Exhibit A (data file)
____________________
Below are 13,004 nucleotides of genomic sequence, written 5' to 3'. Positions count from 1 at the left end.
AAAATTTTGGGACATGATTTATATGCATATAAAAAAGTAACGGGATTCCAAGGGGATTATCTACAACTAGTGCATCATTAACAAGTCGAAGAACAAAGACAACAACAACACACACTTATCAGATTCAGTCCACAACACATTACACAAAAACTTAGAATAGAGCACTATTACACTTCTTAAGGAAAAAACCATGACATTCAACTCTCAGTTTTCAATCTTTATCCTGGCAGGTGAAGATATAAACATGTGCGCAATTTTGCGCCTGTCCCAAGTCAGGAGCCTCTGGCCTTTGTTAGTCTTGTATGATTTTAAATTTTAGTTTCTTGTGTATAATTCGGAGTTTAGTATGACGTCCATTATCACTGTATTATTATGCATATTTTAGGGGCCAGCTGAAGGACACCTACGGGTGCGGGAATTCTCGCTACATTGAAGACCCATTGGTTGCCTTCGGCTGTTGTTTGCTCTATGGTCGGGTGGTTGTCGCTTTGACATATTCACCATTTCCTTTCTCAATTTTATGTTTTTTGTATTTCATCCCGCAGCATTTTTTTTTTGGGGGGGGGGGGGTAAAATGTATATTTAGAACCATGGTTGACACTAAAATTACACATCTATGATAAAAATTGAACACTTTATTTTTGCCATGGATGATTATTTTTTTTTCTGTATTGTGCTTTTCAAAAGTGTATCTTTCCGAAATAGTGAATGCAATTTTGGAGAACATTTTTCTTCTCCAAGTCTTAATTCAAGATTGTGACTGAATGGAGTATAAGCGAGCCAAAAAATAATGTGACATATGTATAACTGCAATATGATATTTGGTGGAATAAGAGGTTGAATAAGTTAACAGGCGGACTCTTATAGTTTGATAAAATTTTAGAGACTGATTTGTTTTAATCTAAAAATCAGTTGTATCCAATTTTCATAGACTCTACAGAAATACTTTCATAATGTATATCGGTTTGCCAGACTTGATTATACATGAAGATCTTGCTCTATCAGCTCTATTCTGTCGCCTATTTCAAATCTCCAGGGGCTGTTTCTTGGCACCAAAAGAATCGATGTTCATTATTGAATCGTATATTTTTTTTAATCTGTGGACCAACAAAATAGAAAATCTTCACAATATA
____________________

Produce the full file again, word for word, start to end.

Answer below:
Below are 13,004 nucleotides of genomic sequence, written 5' to 3'. Positions count from 1 at the left end.
AAAATTTTGGGACATGATTTATATGCATATAAAAAAGTAACGGGATTCCAAGGGGATTATCTACAACTAGTGCATCATTAACAAGTCGAAGAACAAAGACAACAACAACACACACTTATCAGATTCAGTCCACAACACATTACACAAAAACTTAGAATAGAGCACTATTACACTTCTTAAGGAAAAAACCATGACATTCAACTCTCAGTTTTCAATCTTTATCCTGGCAGGTGAAGATATAAACATGTGCGCAATTTTGCGCCTGTCCCAAGTCAGGAGCCTCTGGCCTTTGTTAGTCTTGTATGATTTTAAATTTTAGTTTCTTGTGTATAATTCGGAGTTTAGTATGACGTCCATTATCACTGTATTATTATGCATATTTTAGGGGCCAGCTGAAGGACACCTACGGGTGCGGGAATTCTCGCTACATTGAAGACCCATTGGTTGCCTTCGGCTGTTGTTTGCTCTATGGTCGGGTGGTTGTCGCTTTGACATATTCACCATTTCCTTTCTCAATTTTATGTTTTTTGTATTTCATCCCGCAGCATTTTTTTTTTGGGGGGGGGGGGGTAAAATGTATATTTAGAACCATGGTTGACACTAAAATTACACATCTATGATAAAAATTGAACACTTTATTTTTGCCATGGATGATTATTTTTTTTTCTGTATTGTGCTTTTCAAAAGTGTATCTTTCCGAAATAGTGAATGCAATTTTGGAGAACATTTTTCTTCTCCAAGTCTTAATTCAAGATTGTGACTGAATGGAGTATAAGCGAGCCAAAAAATAATGTGACATATGTATAACTGCAATATGATATTTGGTGGAATAAGAGGTTGAATAAGTTAACAGGCGGACTCTTATAGTTTGATAAAATTTTAGAGACTGATTTGTTTTAATCTAAAAATCAGTTGTATCCAATTTTCATAGACTCTACAGAAATACTTTCATAATGTATATCGGTTTGCCAGACTTGATTATACATGAAGATCTTGCTCTATCAGCTCTATTCTGTCGCCTATTTCAAATCTCCAGGGGCTGTTTCTTGGCACCAAAAGAATCGATGTTCATTATTGAATCGTATATTTTTTTTAATCTGTGGACCAACAAAATAGAAAATCTTCACAATATA